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SBD/Issue 81/Sponsorships, Advertising & MarketingPrint All
The Controversial Ad Featured A Priest
Handing Out Doritos During Communion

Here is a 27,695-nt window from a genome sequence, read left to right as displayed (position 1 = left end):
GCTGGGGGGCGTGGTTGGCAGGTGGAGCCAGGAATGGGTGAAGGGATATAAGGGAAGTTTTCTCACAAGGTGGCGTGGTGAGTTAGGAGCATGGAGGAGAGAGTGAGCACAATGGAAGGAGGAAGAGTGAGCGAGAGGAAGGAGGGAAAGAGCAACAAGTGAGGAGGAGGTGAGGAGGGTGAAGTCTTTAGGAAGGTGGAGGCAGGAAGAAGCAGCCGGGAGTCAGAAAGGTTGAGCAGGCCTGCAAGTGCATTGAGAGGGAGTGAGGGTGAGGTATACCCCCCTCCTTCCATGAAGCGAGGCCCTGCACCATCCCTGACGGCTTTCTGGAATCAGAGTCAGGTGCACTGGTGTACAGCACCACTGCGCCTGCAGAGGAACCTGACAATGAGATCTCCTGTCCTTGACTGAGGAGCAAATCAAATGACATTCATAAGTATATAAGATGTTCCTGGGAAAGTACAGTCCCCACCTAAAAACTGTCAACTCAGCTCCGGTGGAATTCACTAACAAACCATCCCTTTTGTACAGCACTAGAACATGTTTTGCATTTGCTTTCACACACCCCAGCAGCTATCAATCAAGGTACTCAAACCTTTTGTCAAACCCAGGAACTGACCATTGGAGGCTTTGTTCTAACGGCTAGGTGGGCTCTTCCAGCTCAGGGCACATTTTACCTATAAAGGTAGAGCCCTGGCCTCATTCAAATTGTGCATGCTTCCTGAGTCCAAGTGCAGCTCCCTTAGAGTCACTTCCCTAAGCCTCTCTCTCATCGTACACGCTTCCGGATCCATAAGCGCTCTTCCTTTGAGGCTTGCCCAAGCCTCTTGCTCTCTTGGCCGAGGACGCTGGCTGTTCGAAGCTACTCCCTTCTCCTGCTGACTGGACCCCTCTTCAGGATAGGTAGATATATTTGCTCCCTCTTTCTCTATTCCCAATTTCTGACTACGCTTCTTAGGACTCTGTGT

The “hot spot” advertisement for the Super Bowl XLV broadcast on Fox is an “entry in the annual Pepsi-owned Doritos Crash the Super Bowl ad contest that will never air for being over-the-top offensive to people who take Communion seriously,” according to Cathy Lynn Grossman of USA TODAY. The ad “plays the bread and wine for snack food” and is titled “Feed the Flock.” It “begins with a priest at his desk surrounded by bills for the parish.” The video then “shows the faithful lining up for Communion and getting Doritos instead of the wafer.” The wine, “considered by Catholics to be the blood of Christ, is dished out as Pepsi MAX.” Philadelphia-based Media Wave Video Productions created the ad, and company President Dave Williams said that “he pulled the ad from Pepsi's site and from YouTube.” Williams: "We felt bad. Our intention was to win, not to offend." Grossman wrote, “What's surprising is that it made it up on the Pepsi site for consideration at all. Were there no standards for submission?” The PepsiCo site listing the top 10 finalists “does not include ‘Feed the Flock’ and a representative of the company apologized for any offense” (USATODAY.com, 1/7).